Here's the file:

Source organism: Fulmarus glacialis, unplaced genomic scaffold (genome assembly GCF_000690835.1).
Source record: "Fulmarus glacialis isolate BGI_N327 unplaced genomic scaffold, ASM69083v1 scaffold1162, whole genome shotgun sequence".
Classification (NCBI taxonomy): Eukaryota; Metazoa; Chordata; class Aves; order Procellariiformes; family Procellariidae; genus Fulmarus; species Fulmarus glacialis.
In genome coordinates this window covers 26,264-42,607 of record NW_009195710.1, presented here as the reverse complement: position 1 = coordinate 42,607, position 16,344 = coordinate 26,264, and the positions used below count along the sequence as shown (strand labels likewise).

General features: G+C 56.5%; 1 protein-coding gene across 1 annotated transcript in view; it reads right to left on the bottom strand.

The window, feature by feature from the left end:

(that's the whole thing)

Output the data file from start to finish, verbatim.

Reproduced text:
Source organism: Fulmarus glacialis, unplaced genomic scaffold (genome assembly GCF_000690835.1).
Source record: "Fulmarus glacialis isolate BGI_N327 unplaced genomic scaffold, ASM69083v1 scaffold1162, whole genome shotgun sequence".
Classification (NCBI taxonomy): Eukaryota; Metazoa; Chordata; class Aves; order Procellariiformes; family Procellariidae; genus Fulmarus; species Fulmarus glacialis.
In genome coordinates this window covers 26,264-42,607 of record NW_009195710.1, presented here as the reverse complement: position 1 = coordinate 42,607, position 16,344 = coordinate 26,264, and the positions used below count along the sequence as shown (strand labels likewise).

General features: G+C 56.5%; 1 protein-coding gene across 1 annotated transcript in view; it reads right to left on the bottom strand.

The window, feature by feature from the left end: